Articles ECF Article The Early Church


Does God’s grace justify us taking offense? Or are we called to a higher level of forgiveness, like Christ?

Over the past few years there has been a rapid decline in morality and morals have become subjective. We have also seen a rapid increase in the sensitivity of people’s feelings to the point where certain minorities or groups are trying desperately to censor what they call ‘hate speech’. Hate speech, to these groups, is anyone who disagrees with their narrative. For example, if you don’t agree with a person’s choice to switch genders, even using scientific data to prove your point, it is viewed as hatred. This country is on the brink of a civil war that is being fueled by Democratic politicians pushing their agenda and empowering people to feel victimized. There are various university professors who teach their students that if anyone disagrees with you, or says something that offends you, it is the same as them performing a violent physical act on you and therefore you have the right to physically assault them in defense. With this type of rhetoric being taught, it is no wonder why there is a false sense of entitlement within the millennial generation and why there is such a display of violence towards authority and those who disagree with a certain narrative.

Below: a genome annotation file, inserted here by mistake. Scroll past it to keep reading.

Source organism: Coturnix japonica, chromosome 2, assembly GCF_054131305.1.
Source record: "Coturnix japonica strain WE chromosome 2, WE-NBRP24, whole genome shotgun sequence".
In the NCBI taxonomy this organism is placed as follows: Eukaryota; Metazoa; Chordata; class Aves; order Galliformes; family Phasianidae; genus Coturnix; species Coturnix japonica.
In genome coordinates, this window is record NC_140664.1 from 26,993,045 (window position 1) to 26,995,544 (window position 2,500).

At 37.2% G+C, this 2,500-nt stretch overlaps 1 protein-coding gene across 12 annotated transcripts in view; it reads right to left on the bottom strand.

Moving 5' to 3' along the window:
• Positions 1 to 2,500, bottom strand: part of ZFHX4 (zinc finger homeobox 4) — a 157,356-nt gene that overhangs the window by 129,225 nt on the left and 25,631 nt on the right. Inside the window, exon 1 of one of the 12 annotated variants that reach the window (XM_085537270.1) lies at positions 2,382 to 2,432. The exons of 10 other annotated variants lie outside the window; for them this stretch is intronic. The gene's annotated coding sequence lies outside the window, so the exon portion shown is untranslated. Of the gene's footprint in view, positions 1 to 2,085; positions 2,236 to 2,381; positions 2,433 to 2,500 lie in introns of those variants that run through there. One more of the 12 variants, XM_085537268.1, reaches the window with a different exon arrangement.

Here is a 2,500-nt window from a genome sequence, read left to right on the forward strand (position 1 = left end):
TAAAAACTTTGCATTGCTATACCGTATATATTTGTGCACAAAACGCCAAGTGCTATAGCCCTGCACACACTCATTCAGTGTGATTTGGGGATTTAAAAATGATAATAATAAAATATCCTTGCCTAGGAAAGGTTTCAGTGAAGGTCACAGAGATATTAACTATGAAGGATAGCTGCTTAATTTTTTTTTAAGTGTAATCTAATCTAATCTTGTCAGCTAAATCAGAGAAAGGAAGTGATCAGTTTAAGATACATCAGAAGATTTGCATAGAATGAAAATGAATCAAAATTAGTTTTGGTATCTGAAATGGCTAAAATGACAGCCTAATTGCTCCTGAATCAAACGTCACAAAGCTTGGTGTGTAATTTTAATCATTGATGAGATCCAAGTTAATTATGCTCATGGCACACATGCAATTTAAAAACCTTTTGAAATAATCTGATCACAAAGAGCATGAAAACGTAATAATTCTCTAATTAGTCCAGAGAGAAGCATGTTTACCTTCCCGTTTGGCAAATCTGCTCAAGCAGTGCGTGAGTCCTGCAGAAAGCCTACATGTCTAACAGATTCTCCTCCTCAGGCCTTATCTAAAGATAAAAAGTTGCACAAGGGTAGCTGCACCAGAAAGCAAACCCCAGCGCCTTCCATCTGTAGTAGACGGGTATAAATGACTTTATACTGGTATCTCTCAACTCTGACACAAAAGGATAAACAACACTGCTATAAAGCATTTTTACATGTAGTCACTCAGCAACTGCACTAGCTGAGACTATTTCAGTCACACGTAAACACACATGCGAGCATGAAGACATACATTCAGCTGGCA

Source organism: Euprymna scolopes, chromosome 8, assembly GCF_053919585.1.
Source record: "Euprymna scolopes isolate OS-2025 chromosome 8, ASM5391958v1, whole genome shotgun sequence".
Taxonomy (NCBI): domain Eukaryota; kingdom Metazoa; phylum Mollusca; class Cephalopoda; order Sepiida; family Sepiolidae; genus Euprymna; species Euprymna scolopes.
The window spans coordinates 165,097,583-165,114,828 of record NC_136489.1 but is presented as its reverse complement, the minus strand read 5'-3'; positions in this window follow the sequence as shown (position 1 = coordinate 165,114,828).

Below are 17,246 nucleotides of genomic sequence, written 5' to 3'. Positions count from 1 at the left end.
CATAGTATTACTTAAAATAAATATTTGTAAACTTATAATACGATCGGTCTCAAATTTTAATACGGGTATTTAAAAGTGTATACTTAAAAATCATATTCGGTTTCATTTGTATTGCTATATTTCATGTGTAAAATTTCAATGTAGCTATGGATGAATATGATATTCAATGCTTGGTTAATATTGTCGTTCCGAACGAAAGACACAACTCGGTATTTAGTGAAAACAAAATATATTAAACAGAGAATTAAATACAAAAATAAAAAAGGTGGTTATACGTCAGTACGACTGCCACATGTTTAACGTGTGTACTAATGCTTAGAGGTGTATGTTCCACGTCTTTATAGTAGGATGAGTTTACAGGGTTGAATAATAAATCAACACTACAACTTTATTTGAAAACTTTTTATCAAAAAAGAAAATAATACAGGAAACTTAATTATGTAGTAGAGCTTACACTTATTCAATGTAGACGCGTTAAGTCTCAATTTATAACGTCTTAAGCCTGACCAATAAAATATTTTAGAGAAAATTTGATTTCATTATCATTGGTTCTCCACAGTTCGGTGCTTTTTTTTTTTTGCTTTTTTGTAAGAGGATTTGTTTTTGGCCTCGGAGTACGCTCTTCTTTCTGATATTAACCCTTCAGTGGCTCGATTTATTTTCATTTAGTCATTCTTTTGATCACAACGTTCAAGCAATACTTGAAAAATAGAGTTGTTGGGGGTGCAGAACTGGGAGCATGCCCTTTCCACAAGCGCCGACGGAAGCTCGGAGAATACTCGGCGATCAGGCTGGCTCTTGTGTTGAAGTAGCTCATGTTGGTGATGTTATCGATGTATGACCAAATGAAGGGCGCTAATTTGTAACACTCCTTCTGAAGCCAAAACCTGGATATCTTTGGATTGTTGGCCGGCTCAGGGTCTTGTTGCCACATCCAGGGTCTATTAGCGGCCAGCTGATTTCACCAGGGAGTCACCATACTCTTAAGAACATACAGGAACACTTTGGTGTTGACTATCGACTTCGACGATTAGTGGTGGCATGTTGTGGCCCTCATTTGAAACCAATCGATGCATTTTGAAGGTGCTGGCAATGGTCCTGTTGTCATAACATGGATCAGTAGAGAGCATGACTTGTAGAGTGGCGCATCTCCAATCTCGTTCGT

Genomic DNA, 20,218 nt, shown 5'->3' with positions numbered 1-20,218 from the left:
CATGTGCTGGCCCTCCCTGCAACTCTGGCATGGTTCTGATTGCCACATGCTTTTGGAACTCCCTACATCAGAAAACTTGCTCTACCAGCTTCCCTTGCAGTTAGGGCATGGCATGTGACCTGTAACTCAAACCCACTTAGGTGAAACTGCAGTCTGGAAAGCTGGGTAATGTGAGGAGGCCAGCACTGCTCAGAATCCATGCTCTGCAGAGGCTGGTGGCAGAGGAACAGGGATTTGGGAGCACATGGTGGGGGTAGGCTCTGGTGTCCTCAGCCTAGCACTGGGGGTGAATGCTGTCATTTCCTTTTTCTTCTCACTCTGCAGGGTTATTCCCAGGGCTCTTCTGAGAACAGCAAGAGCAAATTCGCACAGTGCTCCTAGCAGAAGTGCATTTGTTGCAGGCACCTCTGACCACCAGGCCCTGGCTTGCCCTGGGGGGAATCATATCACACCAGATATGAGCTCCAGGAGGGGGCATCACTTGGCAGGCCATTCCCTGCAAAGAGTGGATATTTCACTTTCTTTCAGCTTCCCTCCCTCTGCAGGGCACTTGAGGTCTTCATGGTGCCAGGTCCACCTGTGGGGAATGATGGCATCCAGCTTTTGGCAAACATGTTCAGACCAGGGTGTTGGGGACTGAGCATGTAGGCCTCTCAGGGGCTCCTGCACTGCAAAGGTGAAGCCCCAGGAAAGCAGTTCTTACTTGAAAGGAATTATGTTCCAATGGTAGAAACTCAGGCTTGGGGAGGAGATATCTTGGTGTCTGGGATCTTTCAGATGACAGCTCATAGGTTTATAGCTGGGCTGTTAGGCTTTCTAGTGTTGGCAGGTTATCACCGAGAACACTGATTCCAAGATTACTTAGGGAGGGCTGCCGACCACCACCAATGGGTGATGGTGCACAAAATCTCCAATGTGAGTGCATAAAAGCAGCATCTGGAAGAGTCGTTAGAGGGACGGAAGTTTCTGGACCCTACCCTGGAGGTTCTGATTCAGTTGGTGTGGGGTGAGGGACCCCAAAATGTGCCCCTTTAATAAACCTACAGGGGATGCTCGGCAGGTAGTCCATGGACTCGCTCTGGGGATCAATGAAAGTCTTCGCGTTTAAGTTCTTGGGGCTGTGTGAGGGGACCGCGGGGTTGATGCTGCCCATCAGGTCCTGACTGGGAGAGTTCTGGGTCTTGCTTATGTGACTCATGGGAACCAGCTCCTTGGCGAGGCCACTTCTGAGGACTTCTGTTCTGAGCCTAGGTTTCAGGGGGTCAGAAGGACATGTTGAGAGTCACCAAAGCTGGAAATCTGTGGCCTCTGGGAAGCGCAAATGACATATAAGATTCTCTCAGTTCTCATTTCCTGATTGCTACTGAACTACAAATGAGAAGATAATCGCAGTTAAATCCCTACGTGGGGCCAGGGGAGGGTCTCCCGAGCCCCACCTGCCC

As Christians we are meant to be set apart; we are to be the light in this dark world (Matthew 5:14). As wickedness increases, righteousness should increase, not diminish. This is not a time to argue about what is fair. Can you recall any of the Lord’s saints ever being treated fairly? Observe Joseph, betrayed by his brethren; Moses, attacked by the people he delivered from Egypt; Isaiah being cut in half for the prophetic word he gave; Jesus was crucified by His own people that He came to bring salvation to. This all appears to be unfair, however these circumstances produced godly men that changed the world. These circumstances produced in those saints virtues that are only attainable through intense pressure and persecution. The formula of pressure, persecution and betrayal from loved ones has produced so many faithful men. No matter the circumstances, regardless of the hatred and malicious treatment towards us; we are to love our enemies. Messiah came to teach us to surpass our human nature and desire for vengeance, instead we are to be imitators of Him as He said:

“You have heard that it was said, ‘YOU SHALL LOVE YOUR NEIGHBOR and hate your enemy.’ But I say to you, love your enemies, bless those who curse you, do good to those who hate you, and pray for those who spitefully use you and persecute you, that you may be sons of your Father in heaven; for He makes His sun rise on the evil and on the good, and sends rain on the just and on the unjust. For if you love those who love you, what reward have you? Do not even the tax collectors do the same? And if you greet your brethren only, what do you do more than others? Do not even the tax collectors do so? Therefore, you shall be perfect, just as your Father in heaven is perfect. (Matthew 5:43-48)